Which Covid-19 vaccines does the UK have access to?

Johnson & Johnson has become the second company in 24 hours to publish promising results from its Covid-19 vaccine trials.

The firm’s pharmaceutical arm Janssen reported its vaccine was 66% effective overall at preventing moderate to severe coronavirus 28 days after vaccination.

It comes as Novavax revealed on Thursday that its jab was 89% effective at preventing Covid-19.

Both vaccines are yet to be given the go-ahead by the Medicines and Healthcare products Regulatory Agency (MHRA), but the UK has secured access to millions of doses.

So what other vaccines does the UK have access to?

– What types of vaccine have been ordered?

– Adenoviral vaccines: These are based on weakened versions of adenoviruses, which are a group of viruses that typically infect membranes of the eyes, respiratory tract, urinary tract, intestines and nervous system, and include the common cold.

– mRNA vaccines: Traditional vaccines are made up of small or inactivated doses of the whole disease-causing organism, or the proteins that it produces, which are introduced into the body to provoke the immune system into mounting a response. But mRNA vaccines trick the body into producing some of the viral proteins itself.

How the Pfizer/BioNTech vaccine works
How the Pfizer/BioNTech vaccine works

– Inactivated whole virus vaccines: Inactivated vaccines contain whole bacteria or viruses which have been killed, or small parts of bacteria or viruses, such as proteins or sugars, which cannot cause disease.

– Protein adjuvant vaccines: An adjuvant is added to some vaccines to enhance the immune response, and has been shown to create a stronger and longer lasting immunity against infections than the vaccine alone.

The use of an adjuvant may reduce the amount of vaccine protein required per dose, which allows more vaccine doses to be produced.

The UK has placed orders for vaccines from:

– BioNTech and Pfizer

Type: mRNA
Doses: 40 million – enough for 20 million people

The vaccine is being rolled out across the UK, having been approved for use on December 2 last year.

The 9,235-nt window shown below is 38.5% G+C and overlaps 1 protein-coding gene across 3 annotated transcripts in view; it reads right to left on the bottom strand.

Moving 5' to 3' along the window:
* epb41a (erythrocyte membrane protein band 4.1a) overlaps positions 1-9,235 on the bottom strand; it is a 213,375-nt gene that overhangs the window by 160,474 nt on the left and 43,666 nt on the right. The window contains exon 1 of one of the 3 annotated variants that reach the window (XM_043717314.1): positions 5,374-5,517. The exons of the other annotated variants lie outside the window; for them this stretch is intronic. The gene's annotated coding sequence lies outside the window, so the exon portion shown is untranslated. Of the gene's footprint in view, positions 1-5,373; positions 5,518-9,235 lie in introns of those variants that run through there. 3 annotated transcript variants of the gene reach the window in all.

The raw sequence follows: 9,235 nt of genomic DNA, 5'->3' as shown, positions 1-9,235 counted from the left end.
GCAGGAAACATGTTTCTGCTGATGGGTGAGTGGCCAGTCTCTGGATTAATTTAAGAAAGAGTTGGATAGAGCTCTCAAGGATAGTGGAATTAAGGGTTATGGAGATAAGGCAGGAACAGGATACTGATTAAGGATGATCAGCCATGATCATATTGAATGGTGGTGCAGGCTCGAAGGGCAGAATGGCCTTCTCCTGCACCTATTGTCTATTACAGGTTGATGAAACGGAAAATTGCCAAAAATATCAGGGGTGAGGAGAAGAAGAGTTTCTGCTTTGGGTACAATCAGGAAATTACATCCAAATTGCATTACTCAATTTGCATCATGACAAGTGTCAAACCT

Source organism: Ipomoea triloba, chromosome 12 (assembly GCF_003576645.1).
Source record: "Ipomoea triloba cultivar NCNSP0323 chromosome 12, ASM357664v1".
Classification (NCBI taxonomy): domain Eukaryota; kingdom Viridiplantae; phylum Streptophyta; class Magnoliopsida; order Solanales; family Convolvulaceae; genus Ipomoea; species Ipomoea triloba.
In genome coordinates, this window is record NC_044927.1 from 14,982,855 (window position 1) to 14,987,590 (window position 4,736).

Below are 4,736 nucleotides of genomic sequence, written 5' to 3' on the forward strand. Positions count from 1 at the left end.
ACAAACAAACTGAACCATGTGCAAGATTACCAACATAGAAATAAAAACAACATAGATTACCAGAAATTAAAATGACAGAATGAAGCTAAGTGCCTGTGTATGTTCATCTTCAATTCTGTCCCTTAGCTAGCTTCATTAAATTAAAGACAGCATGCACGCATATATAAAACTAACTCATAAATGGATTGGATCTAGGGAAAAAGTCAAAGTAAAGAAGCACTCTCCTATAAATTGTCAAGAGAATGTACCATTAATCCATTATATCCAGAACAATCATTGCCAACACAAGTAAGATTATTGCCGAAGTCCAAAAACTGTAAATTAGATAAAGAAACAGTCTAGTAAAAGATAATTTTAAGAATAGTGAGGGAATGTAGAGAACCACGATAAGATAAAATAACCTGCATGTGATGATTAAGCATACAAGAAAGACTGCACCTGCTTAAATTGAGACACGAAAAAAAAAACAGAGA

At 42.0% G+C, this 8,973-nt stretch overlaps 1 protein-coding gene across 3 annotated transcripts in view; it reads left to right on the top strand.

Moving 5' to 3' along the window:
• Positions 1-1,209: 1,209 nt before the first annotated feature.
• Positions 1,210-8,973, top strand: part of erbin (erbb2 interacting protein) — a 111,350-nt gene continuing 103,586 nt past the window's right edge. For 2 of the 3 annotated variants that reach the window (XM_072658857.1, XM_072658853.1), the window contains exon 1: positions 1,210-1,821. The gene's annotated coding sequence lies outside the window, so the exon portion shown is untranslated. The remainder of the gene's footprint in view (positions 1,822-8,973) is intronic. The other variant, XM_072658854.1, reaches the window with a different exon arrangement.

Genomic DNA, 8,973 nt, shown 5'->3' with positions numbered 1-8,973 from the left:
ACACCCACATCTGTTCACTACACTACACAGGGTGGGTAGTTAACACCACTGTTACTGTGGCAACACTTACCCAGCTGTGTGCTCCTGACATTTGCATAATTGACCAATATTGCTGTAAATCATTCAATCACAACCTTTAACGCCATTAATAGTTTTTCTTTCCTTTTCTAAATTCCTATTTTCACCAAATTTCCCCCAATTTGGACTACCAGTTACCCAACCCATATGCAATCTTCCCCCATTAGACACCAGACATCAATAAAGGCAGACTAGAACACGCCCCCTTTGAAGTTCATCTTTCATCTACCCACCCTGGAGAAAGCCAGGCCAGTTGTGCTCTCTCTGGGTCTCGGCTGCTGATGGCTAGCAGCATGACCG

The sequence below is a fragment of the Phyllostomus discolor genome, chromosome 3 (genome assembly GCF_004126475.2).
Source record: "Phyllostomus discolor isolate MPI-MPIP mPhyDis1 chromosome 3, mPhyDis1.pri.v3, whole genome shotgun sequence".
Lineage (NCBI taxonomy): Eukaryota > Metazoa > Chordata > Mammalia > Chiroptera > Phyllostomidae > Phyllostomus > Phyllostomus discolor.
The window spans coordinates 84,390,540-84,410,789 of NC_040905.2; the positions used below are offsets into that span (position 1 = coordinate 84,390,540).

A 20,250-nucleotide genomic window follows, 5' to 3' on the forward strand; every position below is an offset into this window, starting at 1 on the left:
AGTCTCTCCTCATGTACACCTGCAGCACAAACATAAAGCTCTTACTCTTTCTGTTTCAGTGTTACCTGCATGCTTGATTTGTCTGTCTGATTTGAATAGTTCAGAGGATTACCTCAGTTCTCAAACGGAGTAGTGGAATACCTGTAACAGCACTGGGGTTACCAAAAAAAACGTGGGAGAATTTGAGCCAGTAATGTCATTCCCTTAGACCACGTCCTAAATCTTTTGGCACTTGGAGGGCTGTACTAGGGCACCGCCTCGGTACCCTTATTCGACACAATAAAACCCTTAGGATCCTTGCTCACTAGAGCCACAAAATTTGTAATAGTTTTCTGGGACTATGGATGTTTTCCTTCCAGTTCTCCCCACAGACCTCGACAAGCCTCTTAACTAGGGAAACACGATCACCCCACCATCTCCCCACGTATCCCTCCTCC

– Oxford and AstraZeneca

Type: Adenovirus
Doses: 100 million – enough for 50 million people

How the Oxford Covid-19 vaccine works
How the Oxford Covid-19 vaccine works

The jab is being administered throughout the UK, after getting the green light from the MHRA on December 30.

– Moderna

Type: mRNA
Doses: 17 million – enough for 8.5 million people

The jab from the US biotech firm has been approved for use in the UK, but doses will not be available until the spring.

– Novavax

Type: Protein adjuvant.
Doses: Under the in-principle agreement, the UK has secured 60 million doses of the Novavax vaccine

The UK is providing infrastructure to Novavax in running a phase three clinical trial in the UK, and plans to manufacture its vaccine in the UK with Fujifilm Diosynth Biotechnologies.

Results from those trials show the vaccine offers 89% protection against Covid-19, but it still requires approval from the MHRA, which could take several weeks.

– Janssen

Type: Adenovirus
Doses: Some 30 million doses have been secured from Janssen, which is owned by Johnson & Johnson

Results from clinical studies show the jab is 66% effective overall at preventing moderate to severe Covid-19 28 days after vaccination.

Deliveries of the vaccine are expected in the second half of 2021, should it receive approval from the MHRA.

– Valneva

Type: Inactivated whole virus
Doses: There is an in-principle agreement for 60 million doses. If the vaccine is proven to be safe, effective and suitable, the UK has secured an option to acquire a further 40 million doses

Valneva’s site in Livingston, West Lothian, will manufacture the vaccine. Clinical trials are ongoing.

– GlaxoSmithKline (GSK) and Sanofi Pasteur

Type: Protein adjuvant
Doses: 60 million

Clinical trials for the vaccine are ongoing. Interim results of early phases of the trial showed an immune response comparable to patients who recovered from Covid-19 in adults aged 18 to 49 years, but a low immune response in older adults.